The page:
To understand interactions between living matter and artificial materials, tissue engineering research groups focus on the development of 3D scaffolds with increasingly controllable properties, reaching from biochemical interactions at molecular scale to nanoscale hydrogel networks, micrometer-scale pores, and macroscopic architectures. Soft hydrogel scaffolds are conventionally formed by crosslinking a precursor solution, resulting in soft, tissue mimetic constructs. Cells are encapsulated in the precursor before crosslinking, while the formed hydrogel allows for cells to spread and proliferate by degrading and/or remodeling the network. As an alternative to bulk hydrogel applications, macroporous 3D scaffolds are fabricated by several techniques like electrospinning, solvent casting, or gas foaming/particle leaching, with the advantage that no degradation is required for cell migration and proliferation, which enhances the rate of cell infiltration.[1, 3] Control over the porous structure in 3D cell scaffolds is of particular importance as different cell types and their subunits, like neurites, migrate in a limited yet specific manner.[3, 4]
To provide a soft environment with micrometer-scale pores in contrast to bulk hydrogels or stiff scaffolds, microporous annealed particle (MAP) scaffolds were developed by the Segura group. MAPs are injectable and are formed by interlinking microgels together instead of nanoscale precursor molecules, enhancing cell invasion and migration with simultaneous control over the composition of the scaffold building blocks.[1, 5, 6] The macroporous void, referred to as percolated interstitium, can be varied depending on the diameter of the microgels. The position of attached cells to micro- and macroporous 3D hydrogel structures in contrast to embedded cells inside bulk-based 3D hydrogels can provide further insight for proprioception studies to form 3D functional tissue and restore damaged tissue.[3, 7]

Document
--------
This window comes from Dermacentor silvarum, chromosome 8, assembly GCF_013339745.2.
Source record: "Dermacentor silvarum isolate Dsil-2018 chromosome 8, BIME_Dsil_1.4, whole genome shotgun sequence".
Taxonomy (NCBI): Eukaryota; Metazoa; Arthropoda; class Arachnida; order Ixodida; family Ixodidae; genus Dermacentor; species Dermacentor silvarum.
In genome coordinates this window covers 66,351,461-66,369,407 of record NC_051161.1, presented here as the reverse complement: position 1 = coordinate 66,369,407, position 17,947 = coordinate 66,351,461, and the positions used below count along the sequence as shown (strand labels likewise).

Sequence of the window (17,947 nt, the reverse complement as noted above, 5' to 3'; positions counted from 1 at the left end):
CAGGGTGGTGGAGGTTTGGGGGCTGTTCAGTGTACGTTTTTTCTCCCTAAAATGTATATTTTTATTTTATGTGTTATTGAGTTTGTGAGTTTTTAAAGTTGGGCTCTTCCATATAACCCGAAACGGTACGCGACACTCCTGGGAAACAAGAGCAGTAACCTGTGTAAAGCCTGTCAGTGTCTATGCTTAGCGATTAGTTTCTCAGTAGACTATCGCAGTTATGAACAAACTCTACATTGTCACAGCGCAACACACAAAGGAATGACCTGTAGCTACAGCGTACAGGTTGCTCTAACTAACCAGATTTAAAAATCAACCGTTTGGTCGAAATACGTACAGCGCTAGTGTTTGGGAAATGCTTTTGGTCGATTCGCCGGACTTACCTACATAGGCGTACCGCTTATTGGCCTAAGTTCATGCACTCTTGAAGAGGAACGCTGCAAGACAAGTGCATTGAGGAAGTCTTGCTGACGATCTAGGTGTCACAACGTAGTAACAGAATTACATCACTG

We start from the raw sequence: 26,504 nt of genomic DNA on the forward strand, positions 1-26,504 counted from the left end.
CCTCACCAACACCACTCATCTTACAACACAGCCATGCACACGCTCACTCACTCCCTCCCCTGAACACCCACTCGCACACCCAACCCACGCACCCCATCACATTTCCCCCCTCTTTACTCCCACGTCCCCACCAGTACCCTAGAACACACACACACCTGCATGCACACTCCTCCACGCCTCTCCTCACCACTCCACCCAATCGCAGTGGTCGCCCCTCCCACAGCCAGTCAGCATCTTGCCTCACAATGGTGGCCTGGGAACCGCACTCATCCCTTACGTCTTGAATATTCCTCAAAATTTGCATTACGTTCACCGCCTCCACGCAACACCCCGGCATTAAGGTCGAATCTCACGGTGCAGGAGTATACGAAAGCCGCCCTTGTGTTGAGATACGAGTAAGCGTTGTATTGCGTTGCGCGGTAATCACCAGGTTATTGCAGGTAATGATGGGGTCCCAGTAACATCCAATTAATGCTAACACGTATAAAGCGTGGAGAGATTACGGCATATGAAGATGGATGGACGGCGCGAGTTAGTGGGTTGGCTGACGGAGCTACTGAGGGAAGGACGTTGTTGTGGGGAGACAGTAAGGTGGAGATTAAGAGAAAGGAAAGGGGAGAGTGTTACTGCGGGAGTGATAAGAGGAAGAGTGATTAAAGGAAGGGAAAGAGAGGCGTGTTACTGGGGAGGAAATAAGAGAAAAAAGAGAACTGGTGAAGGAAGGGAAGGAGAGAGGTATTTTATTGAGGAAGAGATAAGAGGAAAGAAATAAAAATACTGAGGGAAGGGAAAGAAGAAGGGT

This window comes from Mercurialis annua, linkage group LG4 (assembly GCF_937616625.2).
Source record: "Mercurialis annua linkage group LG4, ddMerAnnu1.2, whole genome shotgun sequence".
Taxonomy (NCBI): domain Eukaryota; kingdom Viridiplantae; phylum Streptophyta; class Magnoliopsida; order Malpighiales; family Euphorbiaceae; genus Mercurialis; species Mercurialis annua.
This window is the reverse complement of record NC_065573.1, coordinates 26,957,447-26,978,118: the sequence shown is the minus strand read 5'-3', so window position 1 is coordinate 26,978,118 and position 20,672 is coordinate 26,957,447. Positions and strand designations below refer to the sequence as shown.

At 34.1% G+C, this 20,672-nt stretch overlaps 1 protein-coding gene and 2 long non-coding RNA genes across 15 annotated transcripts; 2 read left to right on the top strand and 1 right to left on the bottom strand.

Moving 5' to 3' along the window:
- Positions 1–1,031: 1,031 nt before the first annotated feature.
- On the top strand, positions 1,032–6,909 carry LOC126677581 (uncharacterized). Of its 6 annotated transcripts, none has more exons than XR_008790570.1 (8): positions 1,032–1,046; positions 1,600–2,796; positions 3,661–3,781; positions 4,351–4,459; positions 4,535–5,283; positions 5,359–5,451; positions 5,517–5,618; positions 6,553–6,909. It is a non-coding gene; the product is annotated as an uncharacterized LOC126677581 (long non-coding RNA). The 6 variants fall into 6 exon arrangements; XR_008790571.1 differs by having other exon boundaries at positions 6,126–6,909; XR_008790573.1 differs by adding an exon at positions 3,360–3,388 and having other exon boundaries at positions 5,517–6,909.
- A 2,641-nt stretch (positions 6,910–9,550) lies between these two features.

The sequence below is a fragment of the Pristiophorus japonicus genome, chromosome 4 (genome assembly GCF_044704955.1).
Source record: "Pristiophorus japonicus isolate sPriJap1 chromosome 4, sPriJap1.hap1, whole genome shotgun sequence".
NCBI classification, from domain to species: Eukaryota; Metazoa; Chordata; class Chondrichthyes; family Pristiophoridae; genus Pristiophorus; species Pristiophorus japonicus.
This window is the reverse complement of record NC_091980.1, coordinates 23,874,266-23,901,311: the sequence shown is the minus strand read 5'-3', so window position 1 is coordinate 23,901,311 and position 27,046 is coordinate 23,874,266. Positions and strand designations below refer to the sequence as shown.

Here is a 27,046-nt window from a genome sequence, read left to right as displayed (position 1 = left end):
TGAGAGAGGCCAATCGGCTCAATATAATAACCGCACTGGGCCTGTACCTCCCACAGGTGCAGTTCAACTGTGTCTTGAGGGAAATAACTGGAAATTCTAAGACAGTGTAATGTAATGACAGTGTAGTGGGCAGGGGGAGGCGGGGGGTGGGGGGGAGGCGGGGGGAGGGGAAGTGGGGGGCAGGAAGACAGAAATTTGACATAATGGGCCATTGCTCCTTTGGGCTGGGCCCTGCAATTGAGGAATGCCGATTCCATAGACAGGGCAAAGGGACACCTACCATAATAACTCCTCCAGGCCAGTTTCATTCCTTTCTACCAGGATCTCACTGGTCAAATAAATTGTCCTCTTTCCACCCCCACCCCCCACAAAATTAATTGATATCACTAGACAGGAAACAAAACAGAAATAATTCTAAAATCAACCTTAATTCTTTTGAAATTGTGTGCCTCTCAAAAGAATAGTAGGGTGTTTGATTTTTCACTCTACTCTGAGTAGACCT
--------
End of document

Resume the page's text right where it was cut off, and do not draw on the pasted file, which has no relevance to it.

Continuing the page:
In the first MAP report, spherical microgel building blocks were produced via microfluidics by Michael-type addition, while transglutaminase peptide substrates were coupled into the microgels to interlink them together with activated Factor XIII.[5, 8] Spherical microgels in the range of 30–150 µm diameter resulted in pore sizes between ≈10 and 45 µm, respectively, which are in a relevant range for cell migration.[1, 3, 4] An increase in microgel stiffness and RGD concentration inside the microgel networks both result in enhanced cell spreading and better proliferation. Cell spreading differences were also observed depending on the microgel dimensions, favoring larger microgels likely due to the larger pore sizes available. Further employment of another biocompatible chemical interlinking mechanism, based on tetrazine norbornene cycloaddition click reaction, reduced inflammation and astrogliosis levels when MAP scaffolds were injected in the brain after a prior initiated photothrombotic stroke.[6, 9]
Alternatively, to covalent bonds between the microgels, supramolecular guest–host (β-cyclodextrin and adamantane) interactions have been employed to interlink complementary functionalized polyethylene glycol (PEG)-based spherical microgels with diameters ranging from 10 to 100 µm. This led to porous interlinked networks with interparticle distances ranging from ≈5 to 25 µm (after centrifugal filtration) that supported the growth of THP-1 monocyte cells, which have a migratory phenotype with adhesion-independent characteristics, enabling the investigation of rapid and dynamic cell behavior at the tissue scale.
2.1 Microgel Rod Production via Continuous Plug-Flow On-Chip Gelation
Primary amine and epoxy microgel rods are produced via continuous on-chip gelation in microfluidics. The free-radical polymerization (FRP) crosslinking reaction is triggered by controlled UV-irradiation inside the straight section of the microfluidic channel before the outlet utilizing lithium phenyl-2,4,6-trimethylbenzoylphosphinate (LAP) as photoinitiator. To apply UV-radiation (λ = 365 nm) dose appropriate for crosslinking on-chip, different irradiance settings ranging from 128 to 957 mW cm−2 are tested with an irradiation time of ≈2.3 s. This revealed that for higher initial AMA concentrations, a higher light intensity is needed to crosslink the microgels sufficiently on-chip to avoid deformation after leaving the device. If 957 mW cm−2 is applied, all microgels retain their aspect ratio and no further flow changes are observed at higher irradiation power (Figure S1, Supporting Information).
To enable continuous collection of all types of rod-shaped microgels, the transport of the product out of the outlet required a second flow-focusing oil-stream (Figure 1). This oil stream avoids potential jamming of the anisometric microgels at the outlet chamber caused by the higher aspect ratio compared to spherical microgels. The chip design facilitates flushing out the crosslinked microgels at the microfluidic outlet, as the resistance is reduced (Figure S1, Supporting Information). The production rate of microgel rods employed in this study is ≈11 300 microgels per hour.